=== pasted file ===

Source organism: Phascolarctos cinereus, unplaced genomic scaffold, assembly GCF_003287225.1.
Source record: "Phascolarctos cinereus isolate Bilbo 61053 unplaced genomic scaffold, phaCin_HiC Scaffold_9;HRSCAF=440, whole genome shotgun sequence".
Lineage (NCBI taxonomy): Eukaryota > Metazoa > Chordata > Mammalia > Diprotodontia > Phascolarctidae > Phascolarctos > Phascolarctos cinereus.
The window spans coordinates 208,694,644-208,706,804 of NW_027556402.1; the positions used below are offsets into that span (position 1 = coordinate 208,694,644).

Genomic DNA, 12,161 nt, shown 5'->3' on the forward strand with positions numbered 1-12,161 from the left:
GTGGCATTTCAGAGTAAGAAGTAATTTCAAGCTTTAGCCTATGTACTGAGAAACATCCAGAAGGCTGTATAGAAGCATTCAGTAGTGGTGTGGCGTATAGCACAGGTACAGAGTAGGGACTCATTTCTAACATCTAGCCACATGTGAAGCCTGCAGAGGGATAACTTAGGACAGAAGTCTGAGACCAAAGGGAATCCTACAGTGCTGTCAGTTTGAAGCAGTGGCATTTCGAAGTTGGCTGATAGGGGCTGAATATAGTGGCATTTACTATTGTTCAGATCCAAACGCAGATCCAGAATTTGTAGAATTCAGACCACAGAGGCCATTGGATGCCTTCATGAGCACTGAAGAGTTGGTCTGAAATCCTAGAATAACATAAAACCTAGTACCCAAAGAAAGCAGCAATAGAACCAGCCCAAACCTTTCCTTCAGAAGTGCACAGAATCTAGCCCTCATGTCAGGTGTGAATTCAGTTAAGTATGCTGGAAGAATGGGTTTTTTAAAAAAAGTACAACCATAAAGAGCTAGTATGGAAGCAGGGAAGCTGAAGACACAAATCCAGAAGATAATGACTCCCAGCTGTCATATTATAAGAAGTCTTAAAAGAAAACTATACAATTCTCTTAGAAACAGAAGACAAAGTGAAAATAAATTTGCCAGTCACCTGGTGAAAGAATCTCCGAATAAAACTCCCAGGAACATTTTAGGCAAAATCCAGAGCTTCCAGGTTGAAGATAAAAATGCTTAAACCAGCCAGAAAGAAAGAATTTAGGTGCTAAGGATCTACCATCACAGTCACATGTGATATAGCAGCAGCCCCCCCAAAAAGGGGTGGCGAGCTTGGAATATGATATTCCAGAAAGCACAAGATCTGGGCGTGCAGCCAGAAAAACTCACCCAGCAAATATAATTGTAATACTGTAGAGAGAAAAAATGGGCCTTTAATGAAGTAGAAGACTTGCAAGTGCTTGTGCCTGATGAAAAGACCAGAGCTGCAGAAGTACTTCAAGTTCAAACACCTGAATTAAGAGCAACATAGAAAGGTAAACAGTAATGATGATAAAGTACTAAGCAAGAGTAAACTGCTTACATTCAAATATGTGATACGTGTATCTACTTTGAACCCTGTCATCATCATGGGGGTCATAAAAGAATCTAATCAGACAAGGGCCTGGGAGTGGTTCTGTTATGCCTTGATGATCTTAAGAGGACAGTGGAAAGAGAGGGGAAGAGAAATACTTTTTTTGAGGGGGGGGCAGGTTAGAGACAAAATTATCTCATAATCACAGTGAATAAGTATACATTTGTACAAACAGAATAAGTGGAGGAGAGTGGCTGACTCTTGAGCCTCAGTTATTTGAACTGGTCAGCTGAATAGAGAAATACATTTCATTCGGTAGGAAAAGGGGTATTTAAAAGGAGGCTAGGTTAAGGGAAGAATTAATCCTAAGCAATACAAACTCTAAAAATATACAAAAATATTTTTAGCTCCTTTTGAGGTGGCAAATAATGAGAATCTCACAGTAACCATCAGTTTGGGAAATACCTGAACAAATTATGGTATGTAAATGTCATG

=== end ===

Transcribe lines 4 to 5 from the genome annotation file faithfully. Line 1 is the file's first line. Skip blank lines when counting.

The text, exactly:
The window spans coordinates 208,694,644-208,706,804 of NW_027556402.1; the positions used below are offsets into that span (position 1 = coordinate 208,694,644).

Genomic DNA, 12,161 nt, shown 5'->3' on the forward strand with positions numbered 1-12,161 from the left: